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Monongahela: The River Highway
In colonial America, European settlement was constrained to the Atlantic seaboard by the "Endless Mountains" -- the many parallel ridges of the Appalachian Mountains. Thick forests covered steep hillsides and the only trails were merely the footpaths of Native Americans. Even following the military missions of Braddock (1755) and Forbes (1758), which improved two routes for westward travel, the journey remained difficult.
The Potomac River reached temptingly between Virginia and Maryland and seemed to offer the beginning of a water-assisted route to the western interior. A portage from the Potomac headwaters to the eastward-reaching fingers of the Monongahela River -- the Youghiogheny and Cheat Rivers -- was established. But traffic on both of those rivers was impeded by falls and whitewater -- ironically, giving both rivers their major present day attraction.
From the 1770s, Redstone's Old Fort -- today's Brownsville -- was also a major transportation and commerical center on the river. At the outflow of Dunlap's Creek into the Monongahela, it was on the route of Nemacolin's Trail, Burd's Road and the National Road.
Thirty-five miles above the Point at Pittsburgh, the Monongahela River enters Allegheny County at Beckets Run. Three miles downstream at Pigeon Creek, Devore's Ferry was chartered in 1775, laid out as Williamsport in 1796, and became Monongahela City in 1873. It was a starting point for many thousands of western travellers and a major boat building center. It was also a meeting point for citizens resisting the excise taxes during the 1791 Whiskey Rebellion.
Elizabeth, named in 1787 for the wife of the town's founder Stephen Bayard, was an important center of boat building. In 1793, a ship launched from the boatyards of John and Samuel Walker reached Philadelphia by way of New Orleans.
There were several attempts to tame the ebb and flow of the Mon and her tributaries. In 1841, Monongahela Navigation Company opened a series of small dams to maintain the river level. Attempts at canal building along the Youghiogheny River were ruined by flooding and the connection to the C&O Canal along the Potomac never materialized. In the 1860s, the river valleys, and former canal beds, provided natural paths for easy grades. The Baltimore and Ohio Railroad and its competitors found the river routes provided an advantage over the dificult routes faced by the Pennsylvania Railroad.
Yet, the rivers continued to allow cheap and easy transport of coal, coke, limestone. With the constant flow of water, the rail transport of iron ore, and an efficient method of shipping massive products, the wide river plains were natural sites for iron and steel manufacture. It was glass that was the valley's first major industry, but soon enough iron and steel overshadowed everything else. For over 100 years, the Mon River valley was the focal point of America's industrial might. The constant glow of the furnaces was a landmark to airline pilots; the smoke and grime seen as oppressive today was a symbol of prosperity. The 20 miles between Pittsburgh's South Side and Clairton were a nearly continuous amalgamation of steel mills. Today, only three facilities continue to operate: Edgar Thomson Works in Braddock, Irvin Works in West Mifflin and the Clairton Coke Works.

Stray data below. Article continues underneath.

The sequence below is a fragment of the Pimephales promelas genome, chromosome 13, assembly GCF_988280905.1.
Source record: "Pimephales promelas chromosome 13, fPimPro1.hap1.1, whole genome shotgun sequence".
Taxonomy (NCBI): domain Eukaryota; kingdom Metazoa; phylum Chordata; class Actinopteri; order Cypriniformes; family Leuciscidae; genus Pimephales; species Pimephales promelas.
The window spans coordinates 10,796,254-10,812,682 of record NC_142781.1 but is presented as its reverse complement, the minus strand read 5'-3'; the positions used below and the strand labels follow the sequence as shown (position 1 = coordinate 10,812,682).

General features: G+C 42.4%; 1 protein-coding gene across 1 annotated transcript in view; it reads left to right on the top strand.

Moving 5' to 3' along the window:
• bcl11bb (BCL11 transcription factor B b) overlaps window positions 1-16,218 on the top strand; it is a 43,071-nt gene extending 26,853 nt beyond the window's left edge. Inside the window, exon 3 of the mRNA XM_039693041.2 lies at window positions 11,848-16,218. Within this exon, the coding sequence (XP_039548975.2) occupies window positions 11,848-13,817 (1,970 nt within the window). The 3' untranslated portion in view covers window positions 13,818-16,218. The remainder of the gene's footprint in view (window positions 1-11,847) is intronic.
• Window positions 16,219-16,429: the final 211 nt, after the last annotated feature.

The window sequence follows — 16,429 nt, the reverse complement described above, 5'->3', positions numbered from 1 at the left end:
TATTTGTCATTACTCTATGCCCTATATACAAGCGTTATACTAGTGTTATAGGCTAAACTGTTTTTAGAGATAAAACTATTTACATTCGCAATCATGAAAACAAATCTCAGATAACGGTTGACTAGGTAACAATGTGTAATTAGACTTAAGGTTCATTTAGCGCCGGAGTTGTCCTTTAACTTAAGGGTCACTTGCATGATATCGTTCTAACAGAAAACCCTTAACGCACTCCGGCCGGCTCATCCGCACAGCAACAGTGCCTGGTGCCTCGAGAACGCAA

With the passing of the Steel Era, the Mon Valley declined severely. The blue skies returned and the hillsides were able to green again, but the towns which had grown up around the mills struggled to find new life. In many places, the factories have been completely erased leaving massive tracts of flat, vacant riverfront property. The Eliza Furnace site has become the Pittsburgh Technology Center with partnerships between higher education and high technology companies. The Homestead Works, site of the violent clash in 1892 which gave rise to labor unions, is now being reclaimed as a bit of suburbia surrounded by the former mill town. In Duquesne and McKeesport, the county's Regional Industrial Development Corporation has created industrial/business incubators to spur reinvestment and job opportunities in the valley.
And through it all the river continued its muddy flow. Slower than the Allegheny River, and overpowered when they join at the Point to become the Ohio, the power of the Mon is found on its surface. It is still one of the busiest conduits for transportation -- especially of bulk materials such as coal, coke and stone. Pittsburgh, at the Forks of the Ohio, remains one of the world's busiest inland ports: 44 million tons per year moves through the Port of Pittsburgh with about half of that on the Lower Monongahela. Yet the power of the Mon Valley is found not in its steel heritage, but in its resiliency in withstanding the changes.
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